10. Blow foam repeating steps 3 to 6 for the top half.
11. Remove cling film from horn and anywhere stuck in the foam. Put the horn back in the case and ensure that the case closes and you have a good fit. Adjust with Stanley Knife and sand paper if too tight.
12. Purchase enough of a very 2-way stretchy fabric for lining both sides of the case. Lay one bit over the bottom half (loosely) and place the horn in the case. Place the other bit over the horn and see if you can close the case. Adjust the foam until the case closes.
13. Cut the fabric to fit with enough slack to ensure that the horn can rest on the bottom of the foam and is NOT held up by the fabric.
14. Using contact cement coat the foam and lightly brush on the glue to the fabric (don't soak it).
15. Press into place attaching the outside of the fabric to the case edge first, then pushing into the deepest parts of your form. This may need to be done "upside down" to ensure that other areas don't touch and stick first.
16. You should have a perfectly molded case. If it's too tight try to identify what area is high and use a hammer and tools that are NOT sharp to punch/push the foam down until a perfect fit.

If you can picture all of the above it's not as difficult as it sounds.
 
Ivan

Ivan

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You've got to be able to visualize where you're going to see your way through.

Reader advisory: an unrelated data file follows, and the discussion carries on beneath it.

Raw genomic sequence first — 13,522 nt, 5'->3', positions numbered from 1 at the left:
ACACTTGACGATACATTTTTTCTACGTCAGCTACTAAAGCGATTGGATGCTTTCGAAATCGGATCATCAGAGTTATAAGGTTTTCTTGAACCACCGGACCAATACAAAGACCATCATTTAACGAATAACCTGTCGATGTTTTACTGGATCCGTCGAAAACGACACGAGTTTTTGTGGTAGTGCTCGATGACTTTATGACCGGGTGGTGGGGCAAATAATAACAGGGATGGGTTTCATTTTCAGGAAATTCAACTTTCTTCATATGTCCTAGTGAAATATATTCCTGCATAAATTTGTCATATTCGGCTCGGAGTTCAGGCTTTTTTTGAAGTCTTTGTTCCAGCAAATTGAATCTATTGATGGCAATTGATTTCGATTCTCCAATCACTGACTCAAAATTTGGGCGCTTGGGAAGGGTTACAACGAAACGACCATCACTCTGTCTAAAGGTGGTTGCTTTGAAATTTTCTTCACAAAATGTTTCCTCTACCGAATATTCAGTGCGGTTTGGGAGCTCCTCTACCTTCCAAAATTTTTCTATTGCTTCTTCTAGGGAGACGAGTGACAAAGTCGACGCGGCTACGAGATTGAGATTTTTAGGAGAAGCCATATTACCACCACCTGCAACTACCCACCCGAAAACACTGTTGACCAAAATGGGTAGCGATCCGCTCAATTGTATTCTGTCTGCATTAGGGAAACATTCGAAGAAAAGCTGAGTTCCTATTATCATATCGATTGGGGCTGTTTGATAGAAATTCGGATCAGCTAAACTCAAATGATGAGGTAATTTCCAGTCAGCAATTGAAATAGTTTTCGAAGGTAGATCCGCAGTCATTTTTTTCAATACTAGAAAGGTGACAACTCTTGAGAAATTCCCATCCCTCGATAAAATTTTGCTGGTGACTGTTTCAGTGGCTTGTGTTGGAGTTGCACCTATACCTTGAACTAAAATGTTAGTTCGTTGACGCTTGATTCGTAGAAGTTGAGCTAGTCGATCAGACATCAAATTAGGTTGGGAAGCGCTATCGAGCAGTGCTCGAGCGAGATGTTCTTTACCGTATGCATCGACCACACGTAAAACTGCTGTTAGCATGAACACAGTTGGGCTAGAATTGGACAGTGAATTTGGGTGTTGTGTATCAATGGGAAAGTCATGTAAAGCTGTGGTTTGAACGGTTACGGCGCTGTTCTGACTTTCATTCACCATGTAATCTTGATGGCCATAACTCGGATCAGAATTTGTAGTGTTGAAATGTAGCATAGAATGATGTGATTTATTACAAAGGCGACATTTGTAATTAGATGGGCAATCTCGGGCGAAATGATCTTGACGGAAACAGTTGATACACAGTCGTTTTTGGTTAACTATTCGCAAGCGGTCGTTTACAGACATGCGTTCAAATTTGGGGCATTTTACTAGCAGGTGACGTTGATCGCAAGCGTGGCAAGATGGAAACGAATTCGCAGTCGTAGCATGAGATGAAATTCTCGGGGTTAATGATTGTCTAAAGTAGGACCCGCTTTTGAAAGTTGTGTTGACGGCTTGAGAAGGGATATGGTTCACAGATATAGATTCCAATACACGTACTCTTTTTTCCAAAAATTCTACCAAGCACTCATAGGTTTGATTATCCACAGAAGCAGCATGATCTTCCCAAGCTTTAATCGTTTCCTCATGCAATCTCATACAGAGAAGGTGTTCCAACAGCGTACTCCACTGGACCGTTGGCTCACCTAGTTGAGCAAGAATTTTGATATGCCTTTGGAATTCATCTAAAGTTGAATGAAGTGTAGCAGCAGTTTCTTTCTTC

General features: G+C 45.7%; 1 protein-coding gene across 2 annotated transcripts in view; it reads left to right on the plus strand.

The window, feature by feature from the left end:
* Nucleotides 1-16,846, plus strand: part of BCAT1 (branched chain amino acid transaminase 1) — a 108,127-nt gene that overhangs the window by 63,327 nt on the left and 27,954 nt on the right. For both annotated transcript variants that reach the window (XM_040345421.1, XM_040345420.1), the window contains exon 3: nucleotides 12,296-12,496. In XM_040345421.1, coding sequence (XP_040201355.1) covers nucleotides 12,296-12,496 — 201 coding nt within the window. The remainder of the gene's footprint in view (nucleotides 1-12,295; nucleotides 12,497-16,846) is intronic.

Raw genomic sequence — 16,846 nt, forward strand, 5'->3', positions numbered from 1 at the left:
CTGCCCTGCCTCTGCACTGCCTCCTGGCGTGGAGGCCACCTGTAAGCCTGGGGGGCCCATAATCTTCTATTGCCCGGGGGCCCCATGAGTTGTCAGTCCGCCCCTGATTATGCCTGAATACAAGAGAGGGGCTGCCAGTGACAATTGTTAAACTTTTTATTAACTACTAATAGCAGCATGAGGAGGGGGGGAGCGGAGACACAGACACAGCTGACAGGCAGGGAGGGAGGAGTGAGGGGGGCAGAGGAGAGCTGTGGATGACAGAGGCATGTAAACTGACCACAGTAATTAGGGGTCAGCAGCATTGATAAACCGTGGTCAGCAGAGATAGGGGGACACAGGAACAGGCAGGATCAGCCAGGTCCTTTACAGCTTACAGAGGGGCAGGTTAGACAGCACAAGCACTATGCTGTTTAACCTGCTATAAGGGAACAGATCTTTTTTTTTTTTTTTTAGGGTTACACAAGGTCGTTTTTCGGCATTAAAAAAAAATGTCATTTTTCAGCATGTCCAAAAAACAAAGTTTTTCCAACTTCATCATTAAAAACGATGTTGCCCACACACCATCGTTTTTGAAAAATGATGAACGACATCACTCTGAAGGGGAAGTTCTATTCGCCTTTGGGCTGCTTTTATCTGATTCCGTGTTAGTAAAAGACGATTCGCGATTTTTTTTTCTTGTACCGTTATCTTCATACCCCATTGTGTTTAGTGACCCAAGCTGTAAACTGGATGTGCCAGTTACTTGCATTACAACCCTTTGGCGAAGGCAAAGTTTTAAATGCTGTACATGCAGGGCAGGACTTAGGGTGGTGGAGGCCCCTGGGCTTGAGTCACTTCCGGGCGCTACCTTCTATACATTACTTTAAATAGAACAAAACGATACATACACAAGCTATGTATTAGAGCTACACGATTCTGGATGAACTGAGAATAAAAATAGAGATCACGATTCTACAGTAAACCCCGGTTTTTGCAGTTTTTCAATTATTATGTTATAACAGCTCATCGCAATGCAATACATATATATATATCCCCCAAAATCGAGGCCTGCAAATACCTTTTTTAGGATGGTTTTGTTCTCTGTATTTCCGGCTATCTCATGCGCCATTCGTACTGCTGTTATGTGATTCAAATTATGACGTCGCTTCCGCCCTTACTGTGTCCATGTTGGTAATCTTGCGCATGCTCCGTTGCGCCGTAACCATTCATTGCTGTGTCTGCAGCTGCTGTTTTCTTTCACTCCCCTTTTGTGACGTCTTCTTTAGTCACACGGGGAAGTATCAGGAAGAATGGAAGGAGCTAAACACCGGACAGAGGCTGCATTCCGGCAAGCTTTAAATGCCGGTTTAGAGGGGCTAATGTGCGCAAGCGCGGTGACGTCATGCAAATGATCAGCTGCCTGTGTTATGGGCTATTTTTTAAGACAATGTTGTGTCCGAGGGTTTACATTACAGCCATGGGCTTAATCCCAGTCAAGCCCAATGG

Nice and clear, thanks Wade

The thing that troubles is the whether molded, moulded or mo(u)lded is the spelling that best fits the anglophone continuum between your country of origin and the country in which you live
 
Wade Cornell

Wade Cornell

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Nice and clear, thanks Wade

The thing that troubles is the whether molded, moulded or mo(u)lded is the spelling that best fits the anglophone continuum between your country of origin and the country in which you live

It's worse than that. Am very dyslexic and ambidextrous. Not having a defined dominant hemisphere means I have no memory for spelling and depend on spell check for spelling as well as reversed letters. Also need to edit as I reverse word order often. Not a good look for a scientist and thankfully have a wife who is an excellent editor for papers to be published. I don't bother her for editing when posting stuff like this on line.

If you make a case post pictures as I'd like to see how it goes for you.

I also have the multi instrument case if anyone is interested to see pictures.
 
saxyjt